Returning on Route 24, watch for Mountain Road and turn left, cutting over to Harpswell and Route 123, to provide a different route back to US-1 via Brunswick, then back to Freeport.

Where Do All the Guests Go After Breakfast?

July 21, 2011 by Kelleigh Dulany

Brewster House Bed & Breakfast, Freeport, Maine
Brewster House Bed & Breakfast, Freeport, Maine

Most people who visit our Freeport Maine Bed & Breakfast arrive planning to spend a bit of time shopping at the Freeport outlets and shops, or sightseeing along the Maine coast. However, as happens a few times each year, the other morning found a couple at breakfast who had no idea there was shopping in Freeport, had never heard of L.L. Bean, and didn’t know where all the other guests were going after breakfast!

Where are all the guests going?

Shopping

About 2 out of every 5 guests walking from Brewster House to the Freeport shops and outlets, which begin just about a block from our door. FreeportUSA says there are over 200 shops and restaurants in Freeport, but that number belies the charm of the historic buildings along Main Street.

In addition to L.L. Bean’s campus, which includes four of its stores (all four of these are open 24 hours a day, seven days a week), most of the shops and restaurants are located in historic buildings, dating to the late 1800’s. Even the McDonalds in Freeport is in a house that dates back before 1870. In the midst of all this is Freeport Village Station, which is a modern collection of shops and eateries, built to blend in with the historic buildings around it, and which included the L.L. Bean Outlet, which is the only L.L. Bean store that closes.

Sightseeing

Most of the rest of our guests leave quickly after breakfast to cover as much ground as possible, as they have planned sightseeing trips for the day that will take them to as many as eight lighthouses, at least three beaches, hiking in one of at least five state parks, or even all the way to Bar Harbor and Acadia National Park (now that is really a full day of sightseeing!). Our lighthouse map can help you find your way to the Maine lighthouses.

Lobster

Red’s Eats, Wiscasset

Some of our guests just can’t get enough lobster while they’re in Maine (imagine that)!

In addition to Freeport’s own lobster shack on the South Freeport dock, Harraseeket Lunch & Lobster, they will drive south to Kennebunkport to try the Clam Shack (reknowned for its lobster rolls), or north to Wiscasset to sample the rolls at Red’s Eats. Still others will visit Five Islands Lobster Shack, or head for Pemaquid Point Lighthouse, followed by a side trip to Shaws Lobster in New Harbor, or Cape Elizabeth Lighthouse and Two Lights Lobster Shack. Of course, we have a map of Maine lobster shacks, too.

Whatever your interest (and tastes), nearly all our first-time visitors (and more than a few of our returning guests) find that there is more to do than they can possibly fit into just a couple of days. They leave anxious to plan their next visit to Freeport, Maine!

Maine Lighthouse Tour (Part 2)

June 21, 2011 by Kelleigh Dulany

Last week we presented Part 1 of our Lighthouse Tour, heading south from Brewster House B&B in Freeport, Maine, and visiting Portland Head Lighthouse and Cape Elizabeth Light (Two Lights), as well as Cape Neddick Light (The Nubble).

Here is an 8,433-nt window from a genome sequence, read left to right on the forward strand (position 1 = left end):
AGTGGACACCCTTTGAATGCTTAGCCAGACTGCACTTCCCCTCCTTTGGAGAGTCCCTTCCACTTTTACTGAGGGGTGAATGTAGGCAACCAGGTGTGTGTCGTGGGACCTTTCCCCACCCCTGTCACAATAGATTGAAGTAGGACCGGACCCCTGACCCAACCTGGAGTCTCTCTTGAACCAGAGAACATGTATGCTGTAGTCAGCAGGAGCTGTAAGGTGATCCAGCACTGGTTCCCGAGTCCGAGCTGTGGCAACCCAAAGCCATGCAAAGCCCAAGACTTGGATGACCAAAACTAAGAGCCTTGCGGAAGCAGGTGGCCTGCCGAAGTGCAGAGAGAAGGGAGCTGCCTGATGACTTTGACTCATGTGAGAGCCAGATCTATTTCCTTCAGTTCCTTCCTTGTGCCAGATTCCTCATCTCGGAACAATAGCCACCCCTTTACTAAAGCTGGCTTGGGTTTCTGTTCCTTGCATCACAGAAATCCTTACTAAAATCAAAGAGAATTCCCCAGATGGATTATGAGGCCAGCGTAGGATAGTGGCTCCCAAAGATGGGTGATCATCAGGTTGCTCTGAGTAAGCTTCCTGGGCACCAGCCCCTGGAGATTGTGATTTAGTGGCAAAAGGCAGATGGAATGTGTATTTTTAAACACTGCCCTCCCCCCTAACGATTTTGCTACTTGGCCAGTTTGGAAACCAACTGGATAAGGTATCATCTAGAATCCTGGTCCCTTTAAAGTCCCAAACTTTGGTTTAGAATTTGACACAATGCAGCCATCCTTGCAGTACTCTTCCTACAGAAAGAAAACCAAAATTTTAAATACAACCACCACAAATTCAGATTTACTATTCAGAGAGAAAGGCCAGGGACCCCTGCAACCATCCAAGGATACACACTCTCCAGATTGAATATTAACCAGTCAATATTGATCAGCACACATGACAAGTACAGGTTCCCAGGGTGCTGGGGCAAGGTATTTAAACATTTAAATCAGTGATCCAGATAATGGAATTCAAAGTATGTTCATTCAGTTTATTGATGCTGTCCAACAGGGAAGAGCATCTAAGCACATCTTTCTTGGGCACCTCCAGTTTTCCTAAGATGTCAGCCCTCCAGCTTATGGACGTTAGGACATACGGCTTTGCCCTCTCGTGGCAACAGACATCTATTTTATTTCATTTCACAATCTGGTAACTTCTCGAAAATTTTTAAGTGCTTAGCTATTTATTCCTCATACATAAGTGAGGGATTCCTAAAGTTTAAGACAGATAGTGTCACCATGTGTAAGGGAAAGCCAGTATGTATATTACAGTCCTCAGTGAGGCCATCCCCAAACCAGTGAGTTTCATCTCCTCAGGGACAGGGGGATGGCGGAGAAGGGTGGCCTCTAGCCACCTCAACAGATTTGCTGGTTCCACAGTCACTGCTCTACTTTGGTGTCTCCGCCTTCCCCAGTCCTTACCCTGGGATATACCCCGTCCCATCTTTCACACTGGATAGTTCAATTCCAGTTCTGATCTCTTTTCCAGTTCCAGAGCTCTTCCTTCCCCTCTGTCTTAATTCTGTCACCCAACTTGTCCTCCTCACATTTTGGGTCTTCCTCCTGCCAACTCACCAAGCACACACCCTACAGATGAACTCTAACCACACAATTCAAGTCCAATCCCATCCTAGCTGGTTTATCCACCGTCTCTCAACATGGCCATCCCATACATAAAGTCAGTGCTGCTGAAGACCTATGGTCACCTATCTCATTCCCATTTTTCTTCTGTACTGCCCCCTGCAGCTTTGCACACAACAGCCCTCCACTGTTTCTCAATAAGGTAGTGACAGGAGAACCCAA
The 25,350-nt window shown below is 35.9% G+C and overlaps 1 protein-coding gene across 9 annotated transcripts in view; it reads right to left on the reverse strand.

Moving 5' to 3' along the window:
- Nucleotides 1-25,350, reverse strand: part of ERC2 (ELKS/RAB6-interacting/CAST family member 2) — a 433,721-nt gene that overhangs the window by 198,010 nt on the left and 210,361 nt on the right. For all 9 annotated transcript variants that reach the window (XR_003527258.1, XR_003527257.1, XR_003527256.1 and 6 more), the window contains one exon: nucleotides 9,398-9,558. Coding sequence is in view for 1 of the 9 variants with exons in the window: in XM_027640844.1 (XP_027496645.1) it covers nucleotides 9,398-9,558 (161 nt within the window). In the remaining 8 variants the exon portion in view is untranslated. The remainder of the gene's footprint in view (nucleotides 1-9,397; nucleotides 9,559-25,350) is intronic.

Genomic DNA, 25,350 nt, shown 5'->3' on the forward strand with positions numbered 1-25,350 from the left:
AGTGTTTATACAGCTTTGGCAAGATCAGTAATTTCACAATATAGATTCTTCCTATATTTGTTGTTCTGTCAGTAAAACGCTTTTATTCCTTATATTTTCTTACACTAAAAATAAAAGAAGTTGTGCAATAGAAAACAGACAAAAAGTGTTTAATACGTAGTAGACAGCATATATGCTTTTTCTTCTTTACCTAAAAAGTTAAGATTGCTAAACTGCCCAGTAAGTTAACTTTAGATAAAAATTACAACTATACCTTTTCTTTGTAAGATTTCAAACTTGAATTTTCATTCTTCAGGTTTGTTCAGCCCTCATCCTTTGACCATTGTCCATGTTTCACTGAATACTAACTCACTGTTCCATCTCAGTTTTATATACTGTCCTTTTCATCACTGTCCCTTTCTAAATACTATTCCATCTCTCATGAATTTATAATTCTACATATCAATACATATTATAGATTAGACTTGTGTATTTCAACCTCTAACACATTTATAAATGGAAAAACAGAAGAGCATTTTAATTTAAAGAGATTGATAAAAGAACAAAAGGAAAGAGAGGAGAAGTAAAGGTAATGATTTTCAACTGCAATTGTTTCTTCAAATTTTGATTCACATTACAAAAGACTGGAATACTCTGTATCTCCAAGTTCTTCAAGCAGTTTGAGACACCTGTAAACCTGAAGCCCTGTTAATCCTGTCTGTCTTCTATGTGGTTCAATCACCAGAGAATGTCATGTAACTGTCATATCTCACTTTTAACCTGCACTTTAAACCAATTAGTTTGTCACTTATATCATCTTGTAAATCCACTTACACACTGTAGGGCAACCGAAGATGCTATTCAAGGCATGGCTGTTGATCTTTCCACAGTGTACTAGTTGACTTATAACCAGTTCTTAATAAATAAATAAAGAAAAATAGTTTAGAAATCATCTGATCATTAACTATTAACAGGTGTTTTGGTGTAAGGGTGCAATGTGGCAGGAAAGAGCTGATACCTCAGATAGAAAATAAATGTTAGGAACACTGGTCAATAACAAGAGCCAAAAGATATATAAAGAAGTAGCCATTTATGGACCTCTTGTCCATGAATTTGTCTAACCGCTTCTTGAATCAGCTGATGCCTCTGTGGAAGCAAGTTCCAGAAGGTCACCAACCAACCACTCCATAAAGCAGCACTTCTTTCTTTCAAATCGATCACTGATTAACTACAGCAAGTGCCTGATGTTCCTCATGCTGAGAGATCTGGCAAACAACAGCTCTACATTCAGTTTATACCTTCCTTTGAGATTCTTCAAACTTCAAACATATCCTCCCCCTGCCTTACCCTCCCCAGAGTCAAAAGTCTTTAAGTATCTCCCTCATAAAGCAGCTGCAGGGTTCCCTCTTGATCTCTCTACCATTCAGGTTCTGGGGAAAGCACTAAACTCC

This time we’ll turn to the north and take US-1 an hour or so north to Rockland, where you can optionally visit the Maine Lighthouse Museum. You can also go just a bit farther on US-1, to Camden, to enjoy the beautiful harbor town.

Owls Head Lighthouse

From Rockland, we’ll turn south, toward Owls Head, and visit Owls Head Lighthouse. The lighthouse, standing atop a small hill, but steep enough to require stairs to the top, overlooks Rockland Harbor and Penobscot Bay, providing magnificent views. The lighthouse was lighted in 1825 to help guide mariners safely into Rockland Harbor.

Leaving Owls Head, you may want to stop for a tour of the wonderful Owls Head Transportation Museum, with its antique automobiles, as well as old aeroplanes (all still in working order!) and more. Driving down the peninsula past Spruce Harbor and St. George, there are other lighthouses we can not see – Two Bush Island Light, Tenants Harbor Light, and Whitehead Light – all of which can only be seen from the water (or by air). Next we turn toward Port Clyde and Marshall Point Lighthouse. Be sure to visit the Port Clyde General Store, and view the harbor from their picnic tables (perhaps while eating lunch).

Marshall Point Lighthouse

Marshall Point Lighthouse, marking the entrance to Port Clyde Harbor, was first built in 1832, then rebuilt as it currently stands in 1857. The beautiful setting is popular with photographers, who gather at the site early, awaiting a spectacular sunset opportunity.

Returning to the north, we come to Thomaston, a lovely town with restored Victorian homes, shady trees, and a quaint downtown. Proceeding south on US-1, you’ll pass Moody’s Diner, where you can get almost anything, from a grilled cheese sandwich to a lobster dinner, and their blueberry pie (or ‘most any other you like) is always worth stopping for!

Pemaquid Point Light

At Damariscotta we’ll turn off US-1, pass through the pretty village, and follow Route 130 to the end, where we’ll visit Pemaquid Point Lighthouse. First built and lighted in 1827, the structure wasn’t sound, and was replaced in 1835. There is a magnificent view from the bluff where the lighthouse stands, and you can easily walk down the rocks to view the lighthouse from below. When volunteers are present you can go up in the tower, and there is a museum in the Keeper’s house.

The Cuckholds Light

Returning to Damariscotta and US-1, we can take the turnoff for Route 27 toward Boothbay Harbor, then turn toward West Boothbay and Newagen, where, near the end of Southport Island, we can see The Cuckolds Light. This lighthouse is not well known, and dates from 1892, when it was erected to prevent vessels from running aground on the ledges nearby.

We’ll return after a visit to Boothbay Harbor (and maybe an ice cream cone), taking US-1 south to Brewster House.

Get all the information on our Lighthouse Tour on our specials page.